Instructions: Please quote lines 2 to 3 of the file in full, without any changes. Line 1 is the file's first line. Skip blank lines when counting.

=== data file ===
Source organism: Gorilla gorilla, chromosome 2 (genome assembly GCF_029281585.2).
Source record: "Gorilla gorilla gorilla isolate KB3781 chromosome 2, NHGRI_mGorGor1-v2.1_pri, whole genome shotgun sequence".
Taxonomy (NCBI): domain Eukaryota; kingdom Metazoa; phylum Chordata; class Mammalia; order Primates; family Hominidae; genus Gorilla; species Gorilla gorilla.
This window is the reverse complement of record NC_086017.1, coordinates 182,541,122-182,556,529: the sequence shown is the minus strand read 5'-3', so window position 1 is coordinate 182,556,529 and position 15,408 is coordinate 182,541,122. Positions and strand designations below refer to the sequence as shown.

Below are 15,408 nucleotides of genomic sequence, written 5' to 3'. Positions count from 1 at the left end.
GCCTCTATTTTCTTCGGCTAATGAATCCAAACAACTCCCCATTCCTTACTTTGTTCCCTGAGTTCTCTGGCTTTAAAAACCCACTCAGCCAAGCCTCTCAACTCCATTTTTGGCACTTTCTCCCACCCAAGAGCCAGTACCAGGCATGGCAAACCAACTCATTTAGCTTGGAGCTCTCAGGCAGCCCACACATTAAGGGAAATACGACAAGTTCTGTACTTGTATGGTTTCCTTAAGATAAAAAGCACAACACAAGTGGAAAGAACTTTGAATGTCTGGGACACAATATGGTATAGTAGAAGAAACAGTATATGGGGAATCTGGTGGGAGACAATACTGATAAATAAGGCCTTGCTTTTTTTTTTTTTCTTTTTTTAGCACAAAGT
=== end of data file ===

Source record: "Gorilla gorilla gorilla isolate KB3781 chromosome 2, NHGRI_mGorGor1-v2.1_pri, whole genome shotgun sequence".
Taxonomy (NCBI): domain Eukaryota; kingdom Metazoa; phylum Chordata; class Mammalia; order Primates; family Hominidae; genus Gorilla; species Gorilla gorilla.